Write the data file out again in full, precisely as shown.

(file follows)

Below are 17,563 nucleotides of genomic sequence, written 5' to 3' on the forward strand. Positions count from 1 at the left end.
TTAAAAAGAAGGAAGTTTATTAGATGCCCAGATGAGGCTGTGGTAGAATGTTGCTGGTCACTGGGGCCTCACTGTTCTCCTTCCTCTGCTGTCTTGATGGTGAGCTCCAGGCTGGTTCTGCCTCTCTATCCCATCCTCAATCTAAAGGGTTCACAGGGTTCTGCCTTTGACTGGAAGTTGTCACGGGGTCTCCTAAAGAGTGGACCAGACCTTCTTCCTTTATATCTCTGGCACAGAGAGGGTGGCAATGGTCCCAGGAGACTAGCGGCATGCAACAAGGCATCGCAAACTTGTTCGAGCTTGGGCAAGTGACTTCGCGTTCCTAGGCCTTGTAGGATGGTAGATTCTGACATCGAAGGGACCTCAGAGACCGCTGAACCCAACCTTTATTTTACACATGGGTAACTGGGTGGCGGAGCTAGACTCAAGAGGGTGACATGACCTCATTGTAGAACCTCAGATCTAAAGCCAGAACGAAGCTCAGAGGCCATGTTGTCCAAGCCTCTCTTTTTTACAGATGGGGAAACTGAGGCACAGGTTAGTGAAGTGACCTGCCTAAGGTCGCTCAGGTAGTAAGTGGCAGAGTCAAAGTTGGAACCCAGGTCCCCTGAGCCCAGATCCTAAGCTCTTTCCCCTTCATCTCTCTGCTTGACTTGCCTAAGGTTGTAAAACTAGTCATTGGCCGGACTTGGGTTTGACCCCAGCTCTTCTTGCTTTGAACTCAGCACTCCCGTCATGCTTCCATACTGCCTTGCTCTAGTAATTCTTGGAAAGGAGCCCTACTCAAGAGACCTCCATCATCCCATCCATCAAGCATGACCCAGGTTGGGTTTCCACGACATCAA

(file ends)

Below are 17,563 nucleotides of genomic sequence, written 5' to 3' on the forward strand. Positions count from 1 at the left end.
TTAAAAAGAAGGAAGTTTATTAGATGCCCAGATGAGGCTGTGGTAGAATGTTGCTGGTCACTGGGGCCTCACTGTTCTCCTTCCTCTGCTGTCTTGATGGTGAGCTCCAGGCTGGTTCTGCCTCTCTATCCCATCCTCAATCTAAAGGGTTCACAGGGTTCTGCCTTTGACTGGAAGTTGTCACGGGGTCTCCTAAAGAGTGGACCAGACCTTCTTCCTTTATATCTCTGGCACAGAGAGGGTGGCAATGGTCCCAGGAGACTAGCGGCATGCAACAAGGCATCGCAAACTTGTTCGAGCTTGGGCAAGTGACTTCGCGTTCCTAGGCCTTGTAGGATGGTAGATTCTGACATCGAAGGGACCTCAGAGACCGCTGAACCCAACCTTTATTTTACACATGGGTAACTGGGTGGCGGAGCTAGACTCAAGAGGGTGACATGACCTCATTGTAGAACCTCAGATCTAAAGCCAGAACGAAGCTCAGAGGCCATGTTGTCCAAGCCTCTCTTTTTTACAGATGGGGAAACTGAGGCACAGGTTAGTGAAGTGACCTGCCTAAGGTCGCTCAGGTAGTAAGTGGCAGAGTCAAAGTTGGAACCCAGGTCCCCTGAGCCCAGATCCTAAGCTCTTTCCCCTTCATCTCTCTGCTTGACTTGCCTAAGGTTGTAAAACTAGTCATTGGCCGGACTTGGGTTTGACCCCAGCTCTTCTTGCTTTGAACTCAGCACTCCCGTCATGCTTCCATACTGCCTTGCTCTAGTAATTCTTGGAAAGGAGCCCTACTCAAGAGACCTCCATCATCCCATCCATCAAGCATGACCCAGGTTGGGTTTCCACGACATCAA